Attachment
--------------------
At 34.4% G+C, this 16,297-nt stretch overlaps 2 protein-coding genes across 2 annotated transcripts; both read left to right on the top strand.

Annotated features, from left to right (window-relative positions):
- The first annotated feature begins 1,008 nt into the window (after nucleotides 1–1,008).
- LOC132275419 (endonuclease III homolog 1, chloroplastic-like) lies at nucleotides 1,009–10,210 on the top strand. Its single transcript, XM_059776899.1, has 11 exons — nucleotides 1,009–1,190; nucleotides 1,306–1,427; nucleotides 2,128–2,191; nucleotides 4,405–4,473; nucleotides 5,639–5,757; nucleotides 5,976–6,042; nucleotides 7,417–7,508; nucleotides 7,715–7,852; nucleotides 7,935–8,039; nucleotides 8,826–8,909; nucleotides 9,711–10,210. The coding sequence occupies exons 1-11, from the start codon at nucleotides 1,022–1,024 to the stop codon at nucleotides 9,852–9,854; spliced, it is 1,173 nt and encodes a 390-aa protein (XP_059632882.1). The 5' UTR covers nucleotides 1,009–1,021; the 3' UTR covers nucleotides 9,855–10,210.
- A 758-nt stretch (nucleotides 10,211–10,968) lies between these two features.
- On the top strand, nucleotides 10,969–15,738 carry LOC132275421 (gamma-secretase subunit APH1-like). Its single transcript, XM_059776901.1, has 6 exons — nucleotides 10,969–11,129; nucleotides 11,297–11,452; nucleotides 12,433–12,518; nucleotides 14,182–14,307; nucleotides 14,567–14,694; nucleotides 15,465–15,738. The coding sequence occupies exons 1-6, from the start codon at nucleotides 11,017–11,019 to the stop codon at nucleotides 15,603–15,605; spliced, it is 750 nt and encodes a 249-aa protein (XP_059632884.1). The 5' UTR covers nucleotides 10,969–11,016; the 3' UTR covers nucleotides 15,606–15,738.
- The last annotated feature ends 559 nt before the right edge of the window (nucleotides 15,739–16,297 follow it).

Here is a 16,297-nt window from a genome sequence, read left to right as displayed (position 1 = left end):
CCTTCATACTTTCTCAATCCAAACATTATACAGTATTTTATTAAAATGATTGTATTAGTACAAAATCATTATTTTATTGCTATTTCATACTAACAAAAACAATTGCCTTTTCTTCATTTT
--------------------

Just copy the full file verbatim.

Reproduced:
At 34.4% G+C, this 16,297-nt stretch overlaps 2 protein-coding genes across 2 annotated transcripts; both read left to right on the top strand.

Annotated features, from left to right (window-relative positions):
- The first annotated feature begins 1,008 nt into the window (after nucleotides 1–1,008).
- LOC132275419 (endonuclease III homolog 1, chloroplastic-like) lies at nucleotides 1,009–10,210 on the top strand. Its single transcript, XM_059776899.1, has 11 exons — nucleotides 1,009–1,190; nucleotides 1,306–1,427; nucleotides 2,128–2,191; nucleotides 4,405–4,473; nucleotides 5,639–5,757; nucleotides 5,976–6,042; nucleotides 7,417–7,508; nucleotides 7,715–7,852; nucleotides 7,935–8,039; nucleotides 8,826–8,909; nucleotides 9,711–10,210. The coding sequence occupies exons 1-11, from the start codon at nucleotides 1,022–1,024 to the stop codon at nucleotides 9,852–9,854; spliced, it is 1,173 nt and encodes a 390-aa protein (XP_059632882.1). The 5' UTR covers nucleotides 1,009–1,021; the 3' UTR covers nucleotides 9,855–10,210.
- A 758-nt stretch (nucleotides 10,211–10,968) lies between these two features.
- On the top strand, nucleotides 10,969–15,738 carry LOC132275421 (gamma-secretase subunit APH1-like). Its single transcript, XM_059776901.1, has 6 exons — nucleotides 10,969–11,129; nucleotides 11,297–11,452; nucleotides 12,433–12,518; nucleotides 14,182–14,307; nucleotides 14,567–14,694; nucleotides 15,465–15,738. The coding sequence occupies exons 1-6, from the start codon at nucleotides 11,017–11,019 to the stop codon at nucleotides 15,603–15,605; spliced, it is 750 nt and encodes a 249-aa protein (XP_059632884.1). The 5' UTR covers nucleotides 10,969–11,016; the 3' UTR covers nucleotides 15,606–15,738.
- The last annotated feature ends 559 nt before the right edge of the window (nucleotides 15,739–16,297 follow it).

Here is a 16,297-nt window from a genome sequence, read left to right as displayed (position 1 = left end):
CCTTCATACTTTCTCAATCCAAACATTATACAGTATTTTATTAAAATGATTGTATTAGTACAAAATCATTATTTTATTGCTATTTCATACTAACAAAAACAATTGCCTTTTCTTCATTTT